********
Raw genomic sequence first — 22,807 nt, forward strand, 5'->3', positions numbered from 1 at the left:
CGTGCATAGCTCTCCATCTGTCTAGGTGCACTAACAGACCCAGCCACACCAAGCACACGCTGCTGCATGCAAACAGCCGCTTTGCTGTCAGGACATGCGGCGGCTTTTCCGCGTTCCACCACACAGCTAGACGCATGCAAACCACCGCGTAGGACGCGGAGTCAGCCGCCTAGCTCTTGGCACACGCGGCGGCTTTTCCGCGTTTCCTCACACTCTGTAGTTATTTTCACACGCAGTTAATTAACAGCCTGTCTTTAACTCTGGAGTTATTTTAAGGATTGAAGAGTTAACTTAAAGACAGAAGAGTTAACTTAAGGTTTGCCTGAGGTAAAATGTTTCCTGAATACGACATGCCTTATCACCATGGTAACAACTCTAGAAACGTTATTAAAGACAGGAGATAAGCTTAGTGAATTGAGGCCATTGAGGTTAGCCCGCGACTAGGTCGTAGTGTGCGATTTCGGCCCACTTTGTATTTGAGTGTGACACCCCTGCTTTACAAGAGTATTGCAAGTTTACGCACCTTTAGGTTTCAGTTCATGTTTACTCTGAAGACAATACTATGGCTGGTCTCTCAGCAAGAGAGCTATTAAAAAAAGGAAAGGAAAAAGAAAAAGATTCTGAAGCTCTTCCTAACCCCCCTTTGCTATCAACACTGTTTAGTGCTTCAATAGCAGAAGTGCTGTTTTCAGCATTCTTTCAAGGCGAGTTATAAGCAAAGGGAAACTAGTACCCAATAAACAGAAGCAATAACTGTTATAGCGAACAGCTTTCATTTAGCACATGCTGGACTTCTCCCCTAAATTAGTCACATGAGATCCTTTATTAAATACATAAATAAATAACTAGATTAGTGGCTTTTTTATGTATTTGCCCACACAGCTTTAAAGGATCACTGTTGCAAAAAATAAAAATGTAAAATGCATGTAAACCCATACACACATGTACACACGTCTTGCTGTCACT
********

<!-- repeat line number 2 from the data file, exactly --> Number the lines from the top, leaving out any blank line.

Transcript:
CGTGCATAGCTCTCCATCTGTCTAGGTGCACTAACAGACCCAGCCACACCAAGCACACGCTGCTGCATGCAAACAGCCGCTTTGCTGTCAGGACATGCGGCGGCTTTTCCGCGTTCCACCACACAGCTAGACGCATGCAAACCACCGCGTAGGACGCGGAGTCAGCCGCCTAGCTCTTGGCACACGCGGCGGCTTTTCCGCGTTTCCTCACACTCTGTAGTTATTTTCACACGCAGTTAATTAACAGCCTGTCTTTAACTCTGGAGTTATTTTAAGGATTGAAGAGTTAACTTAAAGACAGAAGAGTTAACTTAAGGTTTGCCTGAGGTAAAATGTTTCCTGAATACGACATGCCTTATCACCATGGTAACAACTCTAGAAACGTTATTAAAGACAGGAGATAAGCTTAGTGAATTGAGGCCATTGAGGTTAGCCCGCGACTAGGTCGTAGTGTGCGATTTCGGCCCACTTTGTATTTGAGTGTGACACCCCTGCTTTACAAGAGTATTGCAAGTTTACGCACCTTTAGGTTTCAGTTCATGTTTACTCTGAAGACAATACTATGGCTGGTCTCTCAGCAAGAGAGCTATTAAAAAAAGGAAAGGAAAAAGAAAAAGATTCTGAAGCTCTTCCTAACCCCCCTTTGCTATCAACACTGTTTAGTGCTTCAATAGCAGAAGTGCTGTTTTCAGCATTCTTTCAAGGCGAGTTATAAGCAAAGGGAAACTAGTACCCAATAAACAGAAGCAATAACTGTTATAGCGAACAGCTTTCATTTAGCACATGCTGGACTTCTCCCCTAAATTAGTCACATGAGATCCTTTATTAAATACATAAATAAATAACTAGATTAGTGGCTTTTTTATGTATTTGCCCACACAGCTTTAAAGGATCACTGTTGCAAAAAATAAAAATGTAAAATGCATGTAAACCCATACACACATGTACACACGTCTTGCTGTCACT